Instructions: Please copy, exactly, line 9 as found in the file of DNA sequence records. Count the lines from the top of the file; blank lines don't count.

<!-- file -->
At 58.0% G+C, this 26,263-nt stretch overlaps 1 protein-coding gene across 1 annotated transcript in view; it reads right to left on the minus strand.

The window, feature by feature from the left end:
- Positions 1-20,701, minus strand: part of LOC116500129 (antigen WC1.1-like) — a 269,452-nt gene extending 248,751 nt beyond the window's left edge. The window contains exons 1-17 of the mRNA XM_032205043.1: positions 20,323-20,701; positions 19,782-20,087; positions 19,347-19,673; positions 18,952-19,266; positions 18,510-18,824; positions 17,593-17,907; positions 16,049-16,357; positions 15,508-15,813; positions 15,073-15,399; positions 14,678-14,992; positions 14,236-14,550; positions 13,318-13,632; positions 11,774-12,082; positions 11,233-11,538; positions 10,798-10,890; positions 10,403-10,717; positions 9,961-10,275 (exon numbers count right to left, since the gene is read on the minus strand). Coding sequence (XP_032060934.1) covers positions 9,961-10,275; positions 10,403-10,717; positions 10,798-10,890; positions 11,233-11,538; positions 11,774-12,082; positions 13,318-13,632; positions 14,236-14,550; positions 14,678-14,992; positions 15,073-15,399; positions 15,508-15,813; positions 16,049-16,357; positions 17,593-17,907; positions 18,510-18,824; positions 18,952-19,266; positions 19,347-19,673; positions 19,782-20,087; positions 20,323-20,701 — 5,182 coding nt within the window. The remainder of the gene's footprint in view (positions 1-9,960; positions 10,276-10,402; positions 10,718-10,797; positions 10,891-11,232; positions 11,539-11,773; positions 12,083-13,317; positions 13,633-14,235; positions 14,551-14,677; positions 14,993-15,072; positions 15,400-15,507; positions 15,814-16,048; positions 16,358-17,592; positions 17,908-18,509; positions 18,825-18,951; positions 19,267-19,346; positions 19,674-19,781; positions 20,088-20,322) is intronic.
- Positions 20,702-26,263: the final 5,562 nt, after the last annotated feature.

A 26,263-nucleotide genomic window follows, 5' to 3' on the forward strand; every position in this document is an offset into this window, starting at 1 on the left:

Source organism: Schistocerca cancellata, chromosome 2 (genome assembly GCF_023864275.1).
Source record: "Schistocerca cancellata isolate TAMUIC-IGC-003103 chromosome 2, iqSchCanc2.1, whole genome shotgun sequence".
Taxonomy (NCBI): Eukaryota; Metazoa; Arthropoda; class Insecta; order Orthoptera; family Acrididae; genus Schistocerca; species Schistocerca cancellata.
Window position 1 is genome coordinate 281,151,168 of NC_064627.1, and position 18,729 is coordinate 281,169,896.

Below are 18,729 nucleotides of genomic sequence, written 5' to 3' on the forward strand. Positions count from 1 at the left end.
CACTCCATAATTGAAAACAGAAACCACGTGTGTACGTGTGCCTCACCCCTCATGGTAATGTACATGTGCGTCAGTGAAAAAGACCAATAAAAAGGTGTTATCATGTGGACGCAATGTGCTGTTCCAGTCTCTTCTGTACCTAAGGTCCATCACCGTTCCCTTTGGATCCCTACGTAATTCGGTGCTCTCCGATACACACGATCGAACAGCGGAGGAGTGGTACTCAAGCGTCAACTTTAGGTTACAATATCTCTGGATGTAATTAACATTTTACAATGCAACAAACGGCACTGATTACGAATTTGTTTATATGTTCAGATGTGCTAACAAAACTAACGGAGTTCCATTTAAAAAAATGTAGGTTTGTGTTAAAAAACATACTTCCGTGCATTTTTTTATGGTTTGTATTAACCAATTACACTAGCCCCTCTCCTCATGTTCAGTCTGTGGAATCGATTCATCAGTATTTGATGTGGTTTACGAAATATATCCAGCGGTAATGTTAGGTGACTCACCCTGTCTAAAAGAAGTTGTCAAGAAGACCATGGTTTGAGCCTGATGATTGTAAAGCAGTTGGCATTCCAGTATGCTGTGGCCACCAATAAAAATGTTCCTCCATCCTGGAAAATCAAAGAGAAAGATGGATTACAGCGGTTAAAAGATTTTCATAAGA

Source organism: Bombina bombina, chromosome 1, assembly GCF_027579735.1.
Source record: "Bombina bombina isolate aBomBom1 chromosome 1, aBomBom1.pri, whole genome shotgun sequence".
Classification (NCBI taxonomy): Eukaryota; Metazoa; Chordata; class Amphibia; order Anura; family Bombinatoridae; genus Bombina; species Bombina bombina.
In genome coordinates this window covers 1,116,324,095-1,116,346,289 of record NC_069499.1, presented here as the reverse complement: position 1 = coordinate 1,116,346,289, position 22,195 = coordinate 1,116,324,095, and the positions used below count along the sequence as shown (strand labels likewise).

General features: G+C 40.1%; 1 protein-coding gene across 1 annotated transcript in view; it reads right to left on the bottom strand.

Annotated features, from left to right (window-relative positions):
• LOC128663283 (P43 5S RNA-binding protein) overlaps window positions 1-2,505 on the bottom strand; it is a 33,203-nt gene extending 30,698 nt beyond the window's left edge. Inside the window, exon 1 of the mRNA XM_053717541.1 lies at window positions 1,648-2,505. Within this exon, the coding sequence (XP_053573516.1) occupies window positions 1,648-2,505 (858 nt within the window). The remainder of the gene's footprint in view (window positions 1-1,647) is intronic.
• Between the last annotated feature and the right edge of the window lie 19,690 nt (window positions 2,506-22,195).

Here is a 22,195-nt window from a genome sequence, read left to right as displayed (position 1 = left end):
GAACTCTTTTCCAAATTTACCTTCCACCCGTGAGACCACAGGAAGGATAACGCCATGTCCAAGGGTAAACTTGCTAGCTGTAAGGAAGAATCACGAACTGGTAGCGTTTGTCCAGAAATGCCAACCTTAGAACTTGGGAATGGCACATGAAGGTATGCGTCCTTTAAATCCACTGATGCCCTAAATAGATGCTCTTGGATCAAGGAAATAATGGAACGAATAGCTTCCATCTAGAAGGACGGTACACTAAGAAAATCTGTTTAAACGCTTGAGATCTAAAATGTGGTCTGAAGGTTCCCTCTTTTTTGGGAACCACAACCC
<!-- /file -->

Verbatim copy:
Window position 1 is genome coordinate 281,151,168 of NC_064627.1, and position 18,729 is coordinate 281,169,896.